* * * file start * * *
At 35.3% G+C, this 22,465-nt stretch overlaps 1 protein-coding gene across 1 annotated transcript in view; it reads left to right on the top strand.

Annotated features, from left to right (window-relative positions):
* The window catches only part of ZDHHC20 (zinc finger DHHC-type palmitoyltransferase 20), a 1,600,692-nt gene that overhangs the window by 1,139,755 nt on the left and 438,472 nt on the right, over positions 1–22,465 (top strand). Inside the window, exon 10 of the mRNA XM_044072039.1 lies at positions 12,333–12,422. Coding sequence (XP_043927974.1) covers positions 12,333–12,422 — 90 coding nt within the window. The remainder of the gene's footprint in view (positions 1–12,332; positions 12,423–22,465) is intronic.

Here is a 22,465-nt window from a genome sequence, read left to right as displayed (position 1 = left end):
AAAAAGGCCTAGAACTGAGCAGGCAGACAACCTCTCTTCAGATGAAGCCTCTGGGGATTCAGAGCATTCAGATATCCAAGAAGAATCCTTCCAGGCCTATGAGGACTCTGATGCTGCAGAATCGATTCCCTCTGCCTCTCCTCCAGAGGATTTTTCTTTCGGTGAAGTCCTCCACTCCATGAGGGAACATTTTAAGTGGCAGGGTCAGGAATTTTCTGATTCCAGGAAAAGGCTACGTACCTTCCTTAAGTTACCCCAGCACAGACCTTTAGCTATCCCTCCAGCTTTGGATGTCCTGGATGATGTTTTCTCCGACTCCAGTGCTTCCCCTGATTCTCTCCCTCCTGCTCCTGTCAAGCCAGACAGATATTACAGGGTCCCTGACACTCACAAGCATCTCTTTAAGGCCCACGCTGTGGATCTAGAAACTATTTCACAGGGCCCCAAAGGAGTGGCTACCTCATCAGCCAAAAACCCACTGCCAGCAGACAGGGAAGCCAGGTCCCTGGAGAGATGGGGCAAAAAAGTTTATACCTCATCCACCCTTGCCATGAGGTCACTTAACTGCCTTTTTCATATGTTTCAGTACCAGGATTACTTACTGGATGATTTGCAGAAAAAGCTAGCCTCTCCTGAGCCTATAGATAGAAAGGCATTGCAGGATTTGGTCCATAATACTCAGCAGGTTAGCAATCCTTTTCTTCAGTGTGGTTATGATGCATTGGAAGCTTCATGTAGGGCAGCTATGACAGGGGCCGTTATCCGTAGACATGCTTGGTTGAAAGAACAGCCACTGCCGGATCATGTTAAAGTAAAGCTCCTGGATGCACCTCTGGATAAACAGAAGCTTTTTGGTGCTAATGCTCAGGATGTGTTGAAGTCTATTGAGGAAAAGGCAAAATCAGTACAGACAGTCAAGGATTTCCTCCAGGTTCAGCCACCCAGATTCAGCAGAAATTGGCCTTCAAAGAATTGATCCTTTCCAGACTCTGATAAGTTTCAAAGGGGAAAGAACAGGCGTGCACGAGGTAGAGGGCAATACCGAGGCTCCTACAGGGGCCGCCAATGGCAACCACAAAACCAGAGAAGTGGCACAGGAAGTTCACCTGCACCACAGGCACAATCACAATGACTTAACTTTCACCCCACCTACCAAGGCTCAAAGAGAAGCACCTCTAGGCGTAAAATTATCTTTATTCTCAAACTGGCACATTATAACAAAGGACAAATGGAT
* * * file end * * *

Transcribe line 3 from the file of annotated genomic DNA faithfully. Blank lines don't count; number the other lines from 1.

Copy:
* The window catches only part of ZDHHC20 (zinc finger DHHC-type palmitoyltransferase 20), a 1,600,692-nt gene that overhangs the window by 1,139,755 nt on the left and 438,472 nt on the right, over positions 1–22,465 (top strand). Inside the window, exon 10 of the mRNA XM_044072039.1 lies at positions 12,333–12,422. Coding sequence (XP_043927974.1) covers positions 12,333–12,422 — 90 coding nt within the window. The remainder of the gene's footprint in view (positions 1–12,332; positions 12,423–22,465) is intronic.